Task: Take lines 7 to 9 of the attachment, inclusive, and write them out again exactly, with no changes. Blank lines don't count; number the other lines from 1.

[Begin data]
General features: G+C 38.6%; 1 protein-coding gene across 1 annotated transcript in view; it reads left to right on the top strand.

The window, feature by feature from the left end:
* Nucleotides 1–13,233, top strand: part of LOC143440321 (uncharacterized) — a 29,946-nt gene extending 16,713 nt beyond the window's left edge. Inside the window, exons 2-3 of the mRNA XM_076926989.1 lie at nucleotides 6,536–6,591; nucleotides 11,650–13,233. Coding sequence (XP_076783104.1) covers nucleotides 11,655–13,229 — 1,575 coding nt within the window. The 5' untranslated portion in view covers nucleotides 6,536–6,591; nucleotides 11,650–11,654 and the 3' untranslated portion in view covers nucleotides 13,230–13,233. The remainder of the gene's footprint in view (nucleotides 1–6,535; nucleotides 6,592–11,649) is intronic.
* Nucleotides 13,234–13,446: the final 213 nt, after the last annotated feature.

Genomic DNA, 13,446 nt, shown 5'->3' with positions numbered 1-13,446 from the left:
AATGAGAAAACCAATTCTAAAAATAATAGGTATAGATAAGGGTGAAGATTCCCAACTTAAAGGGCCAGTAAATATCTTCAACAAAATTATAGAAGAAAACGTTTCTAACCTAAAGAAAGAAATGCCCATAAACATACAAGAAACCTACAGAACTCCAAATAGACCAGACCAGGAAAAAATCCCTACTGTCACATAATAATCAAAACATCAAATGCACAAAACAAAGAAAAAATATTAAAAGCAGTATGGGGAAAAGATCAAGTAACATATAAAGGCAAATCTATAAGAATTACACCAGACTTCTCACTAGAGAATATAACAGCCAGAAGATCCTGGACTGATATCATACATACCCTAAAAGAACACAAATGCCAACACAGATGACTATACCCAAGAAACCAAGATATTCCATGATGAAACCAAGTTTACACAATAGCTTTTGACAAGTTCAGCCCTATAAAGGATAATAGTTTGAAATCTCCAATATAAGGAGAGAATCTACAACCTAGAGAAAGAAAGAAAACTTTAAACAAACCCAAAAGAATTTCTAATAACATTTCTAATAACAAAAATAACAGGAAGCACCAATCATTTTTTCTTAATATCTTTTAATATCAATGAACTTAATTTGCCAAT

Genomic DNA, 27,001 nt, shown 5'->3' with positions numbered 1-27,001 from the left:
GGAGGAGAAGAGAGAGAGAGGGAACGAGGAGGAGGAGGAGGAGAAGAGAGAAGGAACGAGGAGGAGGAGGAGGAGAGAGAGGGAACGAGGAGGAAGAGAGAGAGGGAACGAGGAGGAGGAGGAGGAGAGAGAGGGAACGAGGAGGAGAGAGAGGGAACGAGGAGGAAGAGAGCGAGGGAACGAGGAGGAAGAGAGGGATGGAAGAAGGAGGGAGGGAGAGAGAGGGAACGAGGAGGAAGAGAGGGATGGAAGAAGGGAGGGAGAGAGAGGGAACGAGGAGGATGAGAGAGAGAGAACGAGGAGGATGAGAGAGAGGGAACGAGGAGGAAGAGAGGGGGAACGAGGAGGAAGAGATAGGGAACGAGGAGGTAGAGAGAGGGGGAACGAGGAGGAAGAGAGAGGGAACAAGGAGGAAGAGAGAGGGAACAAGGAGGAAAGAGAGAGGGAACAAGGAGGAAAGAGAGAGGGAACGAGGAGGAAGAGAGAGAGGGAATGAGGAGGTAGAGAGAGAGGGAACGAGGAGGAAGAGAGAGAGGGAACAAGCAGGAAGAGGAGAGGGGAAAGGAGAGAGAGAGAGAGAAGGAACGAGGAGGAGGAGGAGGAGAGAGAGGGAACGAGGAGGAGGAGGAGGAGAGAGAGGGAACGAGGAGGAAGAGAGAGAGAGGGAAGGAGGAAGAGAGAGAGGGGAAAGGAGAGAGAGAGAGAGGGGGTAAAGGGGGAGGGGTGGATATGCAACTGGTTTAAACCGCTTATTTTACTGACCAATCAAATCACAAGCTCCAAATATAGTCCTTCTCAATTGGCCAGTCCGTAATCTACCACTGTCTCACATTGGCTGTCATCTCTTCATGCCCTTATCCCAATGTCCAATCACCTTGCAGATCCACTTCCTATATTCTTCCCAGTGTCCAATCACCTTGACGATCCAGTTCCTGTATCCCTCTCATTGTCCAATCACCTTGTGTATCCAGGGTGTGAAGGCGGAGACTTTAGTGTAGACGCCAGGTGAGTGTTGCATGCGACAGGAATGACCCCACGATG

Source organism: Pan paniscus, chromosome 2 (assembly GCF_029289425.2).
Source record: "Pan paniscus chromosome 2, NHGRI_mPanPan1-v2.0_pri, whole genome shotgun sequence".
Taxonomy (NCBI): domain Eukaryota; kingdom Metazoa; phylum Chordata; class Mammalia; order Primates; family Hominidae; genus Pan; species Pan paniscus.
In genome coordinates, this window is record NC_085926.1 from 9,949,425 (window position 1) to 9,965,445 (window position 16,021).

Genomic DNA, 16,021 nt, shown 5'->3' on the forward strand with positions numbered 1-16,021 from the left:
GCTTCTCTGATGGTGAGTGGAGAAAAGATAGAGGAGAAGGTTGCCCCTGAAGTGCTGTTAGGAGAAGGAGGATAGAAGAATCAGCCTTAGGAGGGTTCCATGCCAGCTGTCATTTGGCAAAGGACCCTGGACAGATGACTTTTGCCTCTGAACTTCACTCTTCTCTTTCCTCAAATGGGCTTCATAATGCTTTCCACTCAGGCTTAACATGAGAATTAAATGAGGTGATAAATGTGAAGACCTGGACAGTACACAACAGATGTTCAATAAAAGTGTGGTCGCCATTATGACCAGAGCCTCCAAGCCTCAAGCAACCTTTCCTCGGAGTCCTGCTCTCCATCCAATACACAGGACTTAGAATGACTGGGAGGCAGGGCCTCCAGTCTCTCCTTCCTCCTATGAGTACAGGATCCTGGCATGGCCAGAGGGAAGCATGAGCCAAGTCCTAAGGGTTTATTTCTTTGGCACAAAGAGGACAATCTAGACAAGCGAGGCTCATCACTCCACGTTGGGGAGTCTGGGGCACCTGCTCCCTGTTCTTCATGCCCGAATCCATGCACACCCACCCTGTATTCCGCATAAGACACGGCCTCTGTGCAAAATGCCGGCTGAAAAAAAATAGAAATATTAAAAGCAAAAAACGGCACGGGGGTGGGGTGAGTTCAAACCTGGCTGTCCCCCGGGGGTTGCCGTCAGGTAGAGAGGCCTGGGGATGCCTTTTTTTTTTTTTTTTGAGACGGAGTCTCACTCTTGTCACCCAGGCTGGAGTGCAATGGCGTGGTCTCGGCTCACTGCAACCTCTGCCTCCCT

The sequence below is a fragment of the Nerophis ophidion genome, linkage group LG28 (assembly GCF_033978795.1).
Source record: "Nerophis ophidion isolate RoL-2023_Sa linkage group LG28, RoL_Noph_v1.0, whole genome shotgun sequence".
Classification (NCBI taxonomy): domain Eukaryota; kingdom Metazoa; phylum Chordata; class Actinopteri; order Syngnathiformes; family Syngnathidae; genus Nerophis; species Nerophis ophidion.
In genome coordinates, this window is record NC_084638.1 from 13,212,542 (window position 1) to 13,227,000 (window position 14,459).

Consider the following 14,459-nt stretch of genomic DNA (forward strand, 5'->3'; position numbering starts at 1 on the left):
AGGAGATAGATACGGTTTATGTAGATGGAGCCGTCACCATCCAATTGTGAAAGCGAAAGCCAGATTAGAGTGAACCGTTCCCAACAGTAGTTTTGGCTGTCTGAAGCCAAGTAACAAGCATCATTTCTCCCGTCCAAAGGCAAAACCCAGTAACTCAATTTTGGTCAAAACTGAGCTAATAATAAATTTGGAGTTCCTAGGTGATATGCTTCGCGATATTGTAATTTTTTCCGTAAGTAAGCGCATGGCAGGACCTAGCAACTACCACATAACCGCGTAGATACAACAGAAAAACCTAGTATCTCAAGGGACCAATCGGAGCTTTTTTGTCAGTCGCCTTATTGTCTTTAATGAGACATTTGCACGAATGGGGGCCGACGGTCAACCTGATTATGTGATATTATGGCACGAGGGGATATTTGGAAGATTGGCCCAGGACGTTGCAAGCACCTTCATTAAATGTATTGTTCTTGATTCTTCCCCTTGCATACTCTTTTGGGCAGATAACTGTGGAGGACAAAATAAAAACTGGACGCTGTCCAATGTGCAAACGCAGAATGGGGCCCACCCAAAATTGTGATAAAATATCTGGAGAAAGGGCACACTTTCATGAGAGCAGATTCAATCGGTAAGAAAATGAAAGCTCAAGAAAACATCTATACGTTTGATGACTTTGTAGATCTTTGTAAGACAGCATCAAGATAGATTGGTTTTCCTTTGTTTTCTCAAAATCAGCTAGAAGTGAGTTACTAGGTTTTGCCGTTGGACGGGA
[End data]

Genomic DNA, 27,001 nt, shown 5'->3' with positions numbered 1-27,001 from the left:
GGAGGAGAAGAGAGAGAGAGGGAACGAGGAGGAGGAGGAGGAGAAGAGAGAAGGAACGAGGAGGAGGAGGAGGAGAGAGAGGGAACGAGGAGGAAGAGAGAGAGGGAACGAGGAGGAGGAGGAGGAGAGAGAGGGAACGAGGAGGAGAGAGAGGGAACGAGGAGGAAGAGAGCGAGGGAACGAGGAGGAAGAGAGGGATGGAAGAAGGAGGGAGGGAGAGAGAGGGAACGAGGAGGAAGAGAGGGATGGAAGAAGGGAGGGAGAGAGAGGGAACGAGGAGGATGAGAGAGAGAGAACGAGGAGGATGAGAGAGAGGGAACGAGGAGGAAGAGAGGGGGAACGAGGAGGAAGAGATAGGGAACGAGGAGGTAGAGAGAGGGGGAACGAGGAGGAAGAGAGAGGGAACAAGGAGGAAGAGAGAGGGAACAAGGAGGAAAGAGAGAGGGAACAAGGAGGAAAGAGAGAGGGAACGAGGAGGAAGAGAGAGAGGGAATGAGGAGGTAGAGAGAGAGGGAACGAGGAGGAAGAGAGAGAGGGAACAAGCAGGAAGAGGAGAGGGGAAAGGAGAGAGAGAGAGAGAAGGAACGAGGAGGAGGAGGAGGAGAGAGAGGGAACGAGGAGGAGGAGGAGGAGAGAGAGGGAACGAGGAGGAAGAGAGAGAGAGGGAAGGAGGAAGAGAGAGAGGGGAAAGGAGAGAGAGAGAGAGGGGGTAAAGGGGGAGGGGTGGATATGCAACTGGTTTAAACCGCTTATTTTACTGACCAATCAAATCACAAGCTCCAAATATAGTCCTTCTCAATTGGCCAGTCCGTAATCTACCACTGTCTCACATTGGCTGTCATCTCTTCATGCCCTTATCCCAATGTCCAATCACCTTGCAGATCCACTTCCTATATTCTTCCCAGTGTCCAATCACCTTGACGATCCAGTTCCTGTATCCCTCTCATTGTCCAATCACCTTGTGTATCCAGGGTGTGAAGGCGGAGACTTTAGTGTAGACGCCAGGTGAGTGTTGCATGCGACAGGAATGACCCCACGATG

Source organism: Pan paniscus, chromosome 2 (assembly GCF_029289425.2).